I hope she doesn't mind me sharing her blog post with all of you as she is a dear friend of mine, but she was one of those mentioned in my previous article about this (chick lit'ers). Here's her blog piece titled "Writers, Social Media, and Other Lies." I wanted to comment on her post but I couldn't find a place to do that so I'm taking it on over here. First, let me say this wonderful writer friend and I go way back and I'll tell you how far back - back when there was no chick lit and it was starting to get really huge much like YA is doing today. She joined a chick lit group online before I did and in fact that's how I met her. I LOVED this group, not only because it sounded like a fun genre to write and something I would love to do but almost all these writers who had gotten "deals" got these "deals" from *gasp* a NY publishing house. Joining the group meant you were getting inside info and that it might help you achieve what they achieved. She and I hit it off right off the bat and I became friends with lots of other talented authors as well.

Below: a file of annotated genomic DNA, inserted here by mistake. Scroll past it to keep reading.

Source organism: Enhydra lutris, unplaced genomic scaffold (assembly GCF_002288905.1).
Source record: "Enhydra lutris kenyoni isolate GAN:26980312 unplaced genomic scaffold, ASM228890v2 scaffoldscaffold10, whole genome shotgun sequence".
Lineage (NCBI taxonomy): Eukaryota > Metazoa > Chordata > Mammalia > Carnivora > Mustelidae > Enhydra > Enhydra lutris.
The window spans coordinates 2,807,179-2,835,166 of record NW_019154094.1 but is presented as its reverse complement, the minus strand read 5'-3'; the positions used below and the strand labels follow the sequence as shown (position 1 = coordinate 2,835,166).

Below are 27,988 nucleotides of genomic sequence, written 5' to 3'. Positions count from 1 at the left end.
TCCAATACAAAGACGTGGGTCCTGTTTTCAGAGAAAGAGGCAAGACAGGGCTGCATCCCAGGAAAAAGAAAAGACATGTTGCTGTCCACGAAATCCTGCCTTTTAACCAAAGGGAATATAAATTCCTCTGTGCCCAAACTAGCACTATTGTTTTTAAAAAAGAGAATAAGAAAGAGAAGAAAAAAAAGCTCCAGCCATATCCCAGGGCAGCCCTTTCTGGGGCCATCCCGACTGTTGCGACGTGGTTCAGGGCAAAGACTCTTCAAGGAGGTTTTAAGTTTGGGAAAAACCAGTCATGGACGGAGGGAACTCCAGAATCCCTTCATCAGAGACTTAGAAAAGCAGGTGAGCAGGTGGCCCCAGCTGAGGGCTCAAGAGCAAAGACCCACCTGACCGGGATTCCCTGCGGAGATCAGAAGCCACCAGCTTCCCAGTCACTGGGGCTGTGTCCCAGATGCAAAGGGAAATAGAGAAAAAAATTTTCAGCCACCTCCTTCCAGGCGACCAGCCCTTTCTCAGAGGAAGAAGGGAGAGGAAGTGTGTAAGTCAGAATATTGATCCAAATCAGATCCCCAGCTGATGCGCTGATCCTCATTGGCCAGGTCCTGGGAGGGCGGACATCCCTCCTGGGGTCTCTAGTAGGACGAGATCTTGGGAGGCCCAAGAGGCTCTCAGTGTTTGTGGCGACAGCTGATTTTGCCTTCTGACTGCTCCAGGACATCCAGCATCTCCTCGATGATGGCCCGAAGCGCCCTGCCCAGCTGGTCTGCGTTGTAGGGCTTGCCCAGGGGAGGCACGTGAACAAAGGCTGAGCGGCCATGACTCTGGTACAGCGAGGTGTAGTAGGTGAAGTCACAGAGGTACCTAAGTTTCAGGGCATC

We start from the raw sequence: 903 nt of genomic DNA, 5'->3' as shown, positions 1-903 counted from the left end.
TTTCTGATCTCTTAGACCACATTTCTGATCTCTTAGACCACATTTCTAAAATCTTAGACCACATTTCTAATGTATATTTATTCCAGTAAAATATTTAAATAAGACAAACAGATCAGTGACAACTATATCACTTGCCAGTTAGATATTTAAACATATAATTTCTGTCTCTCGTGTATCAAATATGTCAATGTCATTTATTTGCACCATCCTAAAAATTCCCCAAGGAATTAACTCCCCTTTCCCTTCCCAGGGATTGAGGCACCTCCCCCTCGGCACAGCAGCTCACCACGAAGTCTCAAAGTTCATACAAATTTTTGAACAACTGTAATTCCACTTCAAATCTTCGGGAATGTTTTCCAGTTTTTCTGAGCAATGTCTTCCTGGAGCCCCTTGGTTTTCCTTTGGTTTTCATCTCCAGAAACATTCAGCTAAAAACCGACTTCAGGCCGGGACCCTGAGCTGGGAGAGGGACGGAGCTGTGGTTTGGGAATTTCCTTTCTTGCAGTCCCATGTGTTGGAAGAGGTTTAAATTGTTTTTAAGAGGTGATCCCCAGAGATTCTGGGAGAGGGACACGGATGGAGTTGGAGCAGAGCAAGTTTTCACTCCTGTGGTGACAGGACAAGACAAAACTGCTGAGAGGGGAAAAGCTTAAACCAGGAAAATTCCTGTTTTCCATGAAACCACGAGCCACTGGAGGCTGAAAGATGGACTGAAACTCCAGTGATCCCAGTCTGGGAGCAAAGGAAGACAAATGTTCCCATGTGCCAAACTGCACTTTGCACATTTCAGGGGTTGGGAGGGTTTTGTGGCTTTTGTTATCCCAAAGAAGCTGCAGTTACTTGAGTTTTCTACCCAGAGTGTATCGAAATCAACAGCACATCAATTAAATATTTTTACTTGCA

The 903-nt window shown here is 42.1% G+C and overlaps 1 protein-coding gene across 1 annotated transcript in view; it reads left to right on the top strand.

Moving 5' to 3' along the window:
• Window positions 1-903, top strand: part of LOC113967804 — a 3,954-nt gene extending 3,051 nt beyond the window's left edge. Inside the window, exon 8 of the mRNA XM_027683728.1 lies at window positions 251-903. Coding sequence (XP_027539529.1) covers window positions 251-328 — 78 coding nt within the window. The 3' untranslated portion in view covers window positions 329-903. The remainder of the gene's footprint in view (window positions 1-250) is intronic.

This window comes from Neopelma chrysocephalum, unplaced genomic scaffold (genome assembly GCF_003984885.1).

Over the years, chick lit died down but not before a new genre popped up called hen lit. About the time that emerged onto the scene, I had a storyline and a whole book written just waiting to revise and I'd be ready to go seek agents as that was the thing to do back then. Self-pubbers still were scorned upon mainly because they were choosing vanity houses and it was those vanity houses that gave us all a bad taste in our mouths - you pay them and they publish all right, but they didn't do any editing whatsoever. If you self-published, it meant your work wasn't worthy enough of a contract from one of the Big Six (or it was Big Six back then, I think it's the Big Five now?). Later, we learned to do everything a publishing house could do and ended up selling thousands of copies (thank you Amanda Hocking, etc.) and the game plan changed.